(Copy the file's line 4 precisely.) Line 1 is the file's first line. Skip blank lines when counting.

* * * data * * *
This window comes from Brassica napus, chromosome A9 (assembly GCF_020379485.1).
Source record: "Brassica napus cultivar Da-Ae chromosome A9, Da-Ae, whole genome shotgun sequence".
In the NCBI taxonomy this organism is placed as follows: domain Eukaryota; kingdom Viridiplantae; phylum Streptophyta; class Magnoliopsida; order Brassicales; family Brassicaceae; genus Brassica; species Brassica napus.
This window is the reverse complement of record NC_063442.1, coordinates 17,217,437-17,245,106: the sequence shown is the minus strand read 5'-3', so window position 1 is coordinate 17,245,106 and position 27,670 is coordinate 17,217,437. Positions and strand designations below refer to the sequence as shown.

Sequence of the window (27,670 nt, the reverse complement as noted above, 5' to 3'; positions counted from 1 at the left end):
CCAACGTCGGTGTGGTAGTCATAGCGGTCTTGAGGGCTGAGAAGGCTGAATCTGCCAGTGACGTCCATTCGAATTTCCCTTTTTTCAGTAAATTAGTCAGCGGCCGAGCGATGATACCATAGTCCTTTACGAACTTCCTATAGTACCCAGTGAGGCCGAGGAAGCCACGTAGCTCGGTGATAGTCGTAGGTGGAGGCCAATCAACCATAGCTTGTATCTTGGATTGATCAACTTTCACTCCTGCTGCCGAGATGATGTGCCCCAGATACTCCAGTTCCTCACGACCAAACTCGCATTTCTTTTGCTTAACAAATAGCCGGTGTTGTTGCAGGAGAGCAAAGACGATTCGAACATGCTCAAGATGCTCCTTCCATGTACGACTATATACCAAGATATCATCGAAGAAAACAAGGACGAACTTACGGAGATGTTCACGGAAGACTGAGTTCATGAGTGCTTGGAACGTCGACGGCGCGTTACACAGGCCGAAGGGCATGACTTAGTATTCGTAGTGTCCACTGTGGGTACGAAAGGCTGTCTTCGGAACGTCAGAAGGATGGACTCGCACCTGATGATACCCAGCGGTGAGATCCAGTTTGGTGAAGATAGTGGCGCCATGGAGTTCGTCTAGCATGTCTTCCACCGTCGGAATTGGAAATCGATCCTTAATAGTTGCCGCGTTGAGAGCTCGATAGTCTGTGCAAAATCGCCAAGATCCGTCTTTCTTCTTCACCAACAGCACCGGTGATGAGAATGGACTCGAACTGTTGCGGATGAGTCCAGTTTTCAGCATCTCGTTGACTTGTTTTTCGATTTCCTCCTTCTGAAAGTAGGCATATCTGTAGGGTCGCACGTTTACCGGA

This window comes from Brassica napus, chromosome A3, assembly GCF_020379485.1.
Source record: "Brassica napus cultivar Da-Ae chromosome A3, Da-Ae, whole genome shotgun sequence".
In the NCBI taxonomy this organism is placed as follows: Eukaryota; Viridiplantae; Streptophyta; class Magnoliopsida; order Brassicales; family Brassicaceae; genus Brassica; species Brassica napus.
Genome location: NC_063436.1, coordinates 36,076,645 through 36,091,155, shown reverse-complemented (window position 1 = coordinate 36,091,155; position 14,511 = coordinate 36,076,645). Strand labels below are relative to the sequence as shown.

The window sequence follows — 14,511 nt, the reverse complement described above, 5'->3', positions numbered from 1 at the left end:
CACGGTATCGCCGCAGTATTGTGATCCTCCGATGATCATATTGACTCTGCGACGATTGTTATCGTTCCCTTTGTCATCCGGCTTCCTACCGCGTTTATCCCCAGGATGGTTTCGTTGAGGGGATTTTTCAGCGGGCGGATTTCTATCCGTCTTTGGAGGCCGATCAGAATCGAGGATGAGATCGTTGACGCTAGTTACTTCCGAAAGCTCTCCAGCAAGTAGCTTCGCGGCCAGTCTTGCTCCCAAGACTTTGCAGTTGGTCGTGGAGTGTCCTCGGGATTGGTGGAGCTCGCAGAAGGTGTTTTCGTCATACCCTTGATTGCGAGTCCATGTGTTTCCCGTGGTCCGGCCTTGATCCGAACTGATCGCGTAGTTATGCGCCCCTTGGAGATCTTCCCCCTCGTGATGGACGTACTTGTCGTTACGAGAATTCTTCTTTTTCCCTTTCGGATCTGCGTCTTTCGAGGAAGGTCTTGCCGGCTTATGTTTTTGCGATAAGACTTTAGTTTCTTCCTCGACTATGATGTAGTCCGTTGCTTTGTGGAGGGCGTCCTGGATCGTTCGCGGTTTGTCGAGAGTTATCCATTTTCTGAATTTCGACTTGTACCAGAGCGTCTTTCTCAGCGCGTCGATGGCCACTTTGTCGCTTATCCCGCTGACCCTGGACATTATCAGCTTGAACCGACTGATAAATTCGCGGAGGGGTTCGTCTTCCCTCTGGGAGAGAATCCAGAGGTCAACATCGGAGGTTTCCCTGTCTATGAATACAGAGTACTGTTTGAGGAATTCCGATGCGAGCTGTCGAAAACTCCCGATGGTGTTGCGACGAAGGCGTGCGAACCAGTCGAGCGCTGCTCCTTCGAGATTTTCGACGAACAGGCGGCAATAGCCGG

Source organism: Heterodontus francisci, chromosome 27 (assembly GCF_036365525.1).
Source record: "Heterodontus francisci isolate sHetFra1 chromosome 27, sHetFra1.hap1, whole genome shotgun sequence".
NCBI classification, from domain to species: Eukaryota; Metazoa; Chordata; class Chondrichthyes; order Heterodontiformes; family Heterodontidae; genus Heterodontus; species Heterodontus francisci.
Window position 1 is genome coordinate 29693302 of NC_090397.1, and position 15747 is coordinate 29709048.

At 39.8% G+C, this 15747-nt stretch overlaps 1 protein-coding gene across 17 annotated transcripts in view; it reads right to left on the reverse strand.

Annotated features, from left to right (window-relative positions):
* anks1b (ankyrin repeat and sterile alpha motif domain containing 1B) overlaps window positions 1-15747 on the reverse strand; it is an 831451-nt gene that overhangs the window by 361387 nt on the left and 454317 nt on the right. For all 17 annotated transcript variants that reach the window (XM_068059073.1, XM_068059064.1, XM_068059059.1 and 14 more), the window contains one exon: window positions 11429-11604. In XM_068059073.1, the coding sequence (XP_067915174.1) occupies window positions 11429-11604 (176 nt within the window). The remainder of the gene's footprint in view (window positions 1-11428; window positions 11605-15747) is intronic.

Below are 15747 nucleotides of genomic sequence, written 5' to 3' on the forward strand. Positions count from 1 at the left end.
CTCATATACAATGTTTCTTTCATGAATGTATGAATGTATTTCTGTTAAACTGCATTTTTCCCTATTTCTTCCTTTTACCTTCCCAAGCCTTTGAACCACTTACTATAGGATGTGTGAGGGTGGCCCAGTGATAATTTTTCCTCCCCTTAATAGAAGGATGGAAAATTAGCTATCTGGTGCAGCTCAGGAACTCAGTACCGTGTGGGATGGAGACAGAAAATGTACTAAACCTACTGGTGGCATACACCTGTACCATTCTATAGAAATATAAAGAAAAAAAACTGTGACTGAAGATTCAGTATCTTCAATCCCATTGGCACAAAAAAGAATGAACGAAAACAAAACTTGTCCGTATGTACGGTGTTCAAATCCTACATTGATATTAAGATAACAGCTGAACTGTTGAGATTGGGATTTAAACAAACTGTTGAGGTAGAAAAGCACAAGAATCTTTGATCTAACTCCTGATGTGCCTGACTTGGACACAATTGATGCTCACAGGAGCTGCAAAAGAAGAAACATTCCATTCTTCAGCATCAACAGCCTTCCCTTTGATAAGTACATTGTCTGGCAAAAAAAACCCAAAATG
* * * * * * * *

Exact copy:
This window is the reverse complement of record NC_063442.1, coordinates 17,217,437-17,245,106: the sequence shown is the minus strand read 5'-3', so window position 1 is coordinate 17,245,106 and position 27,670 is coordinate 17,217,437. Positions and strand designations below refer to the sequence as shown.